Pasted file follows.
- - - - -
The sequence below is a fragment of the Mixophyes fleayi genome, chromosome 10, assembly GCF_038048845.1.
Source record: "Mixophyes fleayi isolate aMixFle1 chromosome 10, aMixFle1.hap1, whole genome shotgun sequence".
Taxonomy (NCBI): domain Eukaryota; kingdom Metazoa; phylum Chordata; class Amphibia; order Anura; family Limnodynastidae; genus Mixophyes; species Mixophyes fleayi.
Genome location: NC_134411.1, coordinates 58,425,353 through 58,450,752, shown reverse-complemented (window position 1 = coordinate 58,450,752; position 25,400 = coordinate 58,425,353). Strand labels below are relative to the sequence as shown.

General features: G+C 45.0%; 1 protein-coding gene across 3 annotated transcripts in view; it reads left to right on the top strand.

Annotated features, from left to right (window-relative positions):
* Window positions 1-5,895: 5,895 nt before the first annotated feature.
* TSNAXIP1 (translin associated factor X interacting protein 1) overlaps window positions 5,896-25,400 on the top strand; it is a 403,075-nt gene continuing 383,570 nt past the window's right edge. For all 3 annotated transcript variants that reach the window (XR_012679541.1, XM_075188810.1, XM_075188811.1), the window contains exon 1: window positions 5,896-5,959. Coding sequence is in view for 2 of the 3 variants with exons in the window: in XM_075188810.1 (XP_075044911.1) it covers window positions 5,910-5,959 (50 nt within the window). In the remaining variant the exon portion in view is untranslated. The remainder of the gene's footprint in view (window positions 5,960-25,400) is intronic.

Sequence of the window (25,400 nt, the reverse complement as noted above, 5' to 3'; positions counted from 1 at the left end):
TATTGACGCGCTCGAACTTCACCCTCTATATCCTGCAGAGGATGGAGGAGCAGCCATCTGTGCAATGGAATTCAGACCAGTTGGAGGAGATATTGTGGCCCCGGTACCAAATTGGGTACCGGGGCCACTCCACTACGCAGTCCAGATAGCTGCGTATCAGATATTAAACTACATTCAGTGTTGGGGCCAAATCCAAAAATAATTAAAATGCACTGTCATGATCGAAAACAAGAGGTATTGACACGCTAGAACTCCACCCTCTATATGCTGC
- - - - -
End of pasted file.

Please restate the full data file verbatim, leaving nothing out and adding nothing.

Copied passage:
The sequence below is a fragment of the Mixophyes fleayi genome, chromosome 10, assembly GCF_038048845.1.
Source record: "Mixophyes fleayi isolate aMixFle1 chromosome 10, aMixFle1.hap1, whole genome shotgun sequence".
Taxonomy (NCBI): domain Eukaryota; kingdom Metazoa; phylum Chordata; class Amphibia; order Anura; family Limnodynastidae; genus Mixophyes; species Mixophyes fleayi.
Genome location: NC_134411.1, coordinates 58,425,353 through 58,450,752, shown reverse-complemented (window position 1 = coordinate 58,450,752; position 25,400 = coordinate 58,425,353). Strand labels below are relative to the sequence as shown.

General features: G+C 45.0%; 1 protein-coding gene across 3 annotated transcripts in view; it reads left to right on the top strand.

Annotated features, from left to right (window-relative positions):
* Window positions 1-5,895: 5,895 nt before the first annotated feature.
* TSNAXIP1 (translin associated factor X interacting protein 1) overlaps window positions 5,896-25,400 on the top strand; it is a 403,075-nt gene continuing 383,570 nt past the window's right edge. For all 3 annotated transcript variants that reach the window (XR_012679541.1, XM_075188810.1, XM_075188811.1), the window contains exon 1: window positions 5,896-5,959. Coding sequence is in view for 2 of the 3 variants with exons in the window: in XM_075188810.1 (XP_075044911.1) it covers window positions 5,910-5,959 (50 nt within the window). In the remaining variant the exon portion in view is untranslated. The remainder of the gene's footprint in view (window positions 5,960-25,400) is intronic.

Sequence of the window (25,400 nt, the reverse complement as noted above, 5' to 3'; positions counted from 1 at the left end):
TATTGACGCGCTCGAACTTCACCCTCTATATCCTGCAGAGGATGGAGGAGCAGCCATCTGTGCAATGGAATTCAGACCAGTTGGAGGAGATATTGTGGCCCCGGTACCAAATTGGGTACCGGGGCCACTCCACTACGCAGTCCAGATAGCTGCGTATCAGATATTAAACTACATTCAGTGTTGGGGCCAAATCCAAAAATAATTAAAATGCACTGTCATGATCGAAAACAAGAGGTATTGACACGCTAGAACTCCACCCTCTATATGCTGC